Reconstructive breast surgery rates low in Canada

December 11, 2002

A low rate of breast reconstruction among women who have had a mastectomy may be due to a lack of knowledge about the procedure by referring physicians, says a University of Toronto study.

Breast reconstruction can have a positive impact on a woman's quality of life after a mastectomy but the overall rate of reconstruction in Canada is low at 7.9 per cent. The study in the November issue of Plastic and Reconstructive Surgery found that referring physicians (family physicians, general surgeons or oncologists) rated their level of knowledge of reconstructive breast surgery as low; plastic surgeons rated the referring physicians' knowledge as even lower. For example, despite evidence to the contrary, more than one-third of referring physicians believe breast reconstruction delays the detection of cancer recurrence and adversely interferes with cancer therapy. The study's findings were based on focus groups, surveys and interviews of Ontario primary care physicians, general surgeons, oncologists and plastic surgeons.

The research team also found that patients older than 49 were not being referred for breast reconstruction despite the fact that plastic surgeons would consider them to be potential candidates. Female physicians and surgeons were more likely than their male counterparts to refer patients who were age 60 or older.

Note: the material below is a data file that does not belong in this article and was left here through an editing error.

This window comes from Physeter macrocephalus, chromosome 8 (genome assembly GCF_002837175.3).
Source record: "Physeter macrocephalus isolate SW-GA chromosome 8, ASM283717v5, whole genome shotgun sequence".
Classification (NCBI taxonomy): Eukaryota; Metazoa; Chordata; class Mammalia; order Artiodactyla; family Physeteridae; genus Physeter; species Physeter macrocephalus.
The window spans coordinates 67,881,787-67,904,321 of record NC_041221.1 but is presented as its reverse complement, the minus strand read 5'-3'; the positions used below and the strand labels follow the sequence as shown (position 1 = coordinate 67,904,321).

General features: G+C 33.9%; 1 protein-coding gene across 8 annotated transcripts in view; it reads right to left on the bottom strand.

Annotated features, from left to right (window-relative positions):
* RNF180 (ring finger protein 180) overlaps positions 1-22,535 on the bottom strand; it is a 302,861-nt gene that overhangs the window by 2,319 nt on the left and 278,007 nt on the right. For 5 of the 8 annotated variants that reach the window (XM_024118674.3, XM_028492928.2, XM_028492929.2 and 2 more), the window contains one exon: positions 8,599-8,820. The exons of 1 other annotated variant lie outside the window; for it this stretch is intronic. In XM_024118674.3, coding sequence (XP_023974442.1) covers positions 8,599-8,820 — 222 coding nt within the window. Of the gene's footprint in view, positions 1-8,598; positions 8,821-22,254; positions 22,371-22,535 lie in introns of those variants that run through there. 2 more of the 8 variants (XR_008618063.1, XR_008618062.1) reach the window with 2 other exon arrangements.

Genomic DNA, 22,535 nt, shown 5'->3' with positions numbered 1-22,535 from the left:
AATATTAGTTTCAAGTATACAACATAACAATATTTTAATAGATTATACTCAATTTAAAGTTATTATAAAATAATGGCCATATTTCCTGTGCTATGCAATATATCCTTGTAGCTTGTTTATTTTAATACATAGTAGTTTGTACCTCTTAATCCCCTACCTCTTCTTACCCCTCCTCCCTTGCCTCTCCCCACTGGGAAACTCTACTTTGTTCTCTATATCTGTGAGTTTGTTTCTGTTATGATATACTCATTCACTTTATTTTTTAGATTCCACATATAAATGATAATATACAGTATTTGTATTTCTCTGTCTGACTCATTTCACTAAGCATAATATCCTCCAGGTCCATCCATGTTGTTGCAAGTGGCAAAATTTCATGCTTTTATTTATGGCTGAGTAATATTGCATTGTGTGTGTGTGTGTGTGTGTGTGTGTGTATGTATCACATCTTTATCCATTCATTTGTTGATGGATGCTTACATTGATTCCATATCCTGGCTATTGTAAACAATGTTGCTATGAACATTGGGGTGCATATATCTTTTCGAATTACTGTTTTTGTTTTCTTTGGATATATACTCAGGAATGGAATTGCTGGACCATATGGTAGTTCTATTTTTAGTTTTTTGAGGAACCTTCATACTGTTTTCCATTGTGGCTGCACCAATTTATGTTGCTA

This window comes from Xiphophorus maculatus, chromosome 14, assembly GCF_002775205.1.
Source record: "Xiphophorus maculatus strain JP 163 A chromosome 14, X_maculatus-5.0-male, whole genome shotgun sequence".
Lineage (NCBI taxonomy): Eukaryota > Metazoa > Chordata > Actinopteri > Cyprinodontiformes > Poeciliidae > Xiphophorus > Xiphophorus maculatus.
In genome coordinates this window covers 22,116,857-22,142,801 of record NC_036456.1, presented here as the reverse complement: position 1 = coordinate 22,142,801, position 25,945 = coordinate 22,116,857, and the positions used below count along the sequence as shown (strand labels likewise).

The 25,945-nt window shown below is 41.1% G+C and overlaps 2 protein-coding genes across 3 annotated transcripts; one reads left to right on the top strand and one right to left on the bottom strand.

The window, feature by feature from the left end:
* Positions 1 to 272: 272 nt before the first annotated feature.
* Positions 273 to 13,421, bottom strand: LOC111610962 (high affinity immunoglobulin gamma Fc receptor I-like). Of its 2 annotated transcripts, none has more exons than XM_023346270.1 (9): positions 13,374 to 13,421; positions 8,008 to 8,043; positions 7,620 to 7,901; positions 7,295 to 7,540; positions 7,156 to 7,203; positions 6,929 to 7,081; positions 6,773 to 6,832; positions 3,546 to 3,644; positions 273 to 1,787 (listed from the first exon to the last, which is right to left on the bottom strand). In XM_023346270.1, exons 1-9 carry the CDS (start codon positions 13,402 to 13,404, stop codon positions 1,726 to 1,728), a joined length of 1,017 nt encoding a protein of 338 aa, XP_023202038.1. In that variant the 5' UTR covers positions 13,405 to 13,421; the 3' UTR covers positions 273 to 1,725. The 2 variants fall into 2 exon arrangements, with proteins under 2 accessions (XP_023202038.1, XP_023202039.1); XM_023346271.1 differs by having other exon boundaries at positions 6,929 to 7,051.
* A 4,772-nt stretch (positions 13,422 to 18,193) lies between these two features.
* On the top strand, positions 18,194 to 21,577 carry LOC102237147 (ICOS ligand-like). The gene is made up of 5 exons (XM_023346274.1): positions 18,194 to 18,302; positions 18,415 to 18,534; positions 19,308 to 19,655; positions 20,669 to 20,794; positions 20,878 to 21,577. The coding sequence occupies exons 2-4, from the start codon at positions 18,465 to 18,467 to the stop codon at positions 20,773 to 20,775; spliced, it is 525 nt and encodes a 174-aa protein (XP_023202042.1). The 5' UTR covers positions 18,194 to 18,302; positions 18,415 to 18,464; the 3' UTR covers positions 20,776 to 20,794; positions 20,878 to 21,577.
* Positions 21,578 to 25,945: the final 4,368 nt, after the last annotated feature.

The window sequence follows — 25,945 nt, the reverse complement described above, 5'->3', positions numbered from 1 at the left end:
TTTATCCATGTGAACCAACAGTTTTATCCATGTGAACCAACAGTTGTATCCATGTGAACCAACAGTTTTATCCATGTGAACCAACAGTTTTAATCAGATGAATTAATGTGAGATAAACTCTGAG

"These deficiencies in information, knowledge and learning needs should be addressed by educational interventions during residency training and through continuing education for practising physicians," says U of T surgery professor Dr. Mitchell Brown. Brown, a plastic, reconstructive and cosmetic surgeon at Sunnybrook and Women's College Health Sciences Centre (SWCHSC), was a co-author on the study led by Dr. Kyle Wanzel, a resident in the plastic surgery division of U of T's Department of Surgery.
The study received support from a Henrietta Banting Fellowship in Breast Surgery Research from SWCHSC, a U of T Continuing Education Research and Development Award and a Graduate Scholarship in Plastic Surgery from Mentor Medical Systems Canada.

CONTACT: Dr. Mitchell Brown, U of T Department of Surgery, 416-323-6336, or Jessica Whiteside, U of T public affairs, 416-978-5948,

University of Toronto

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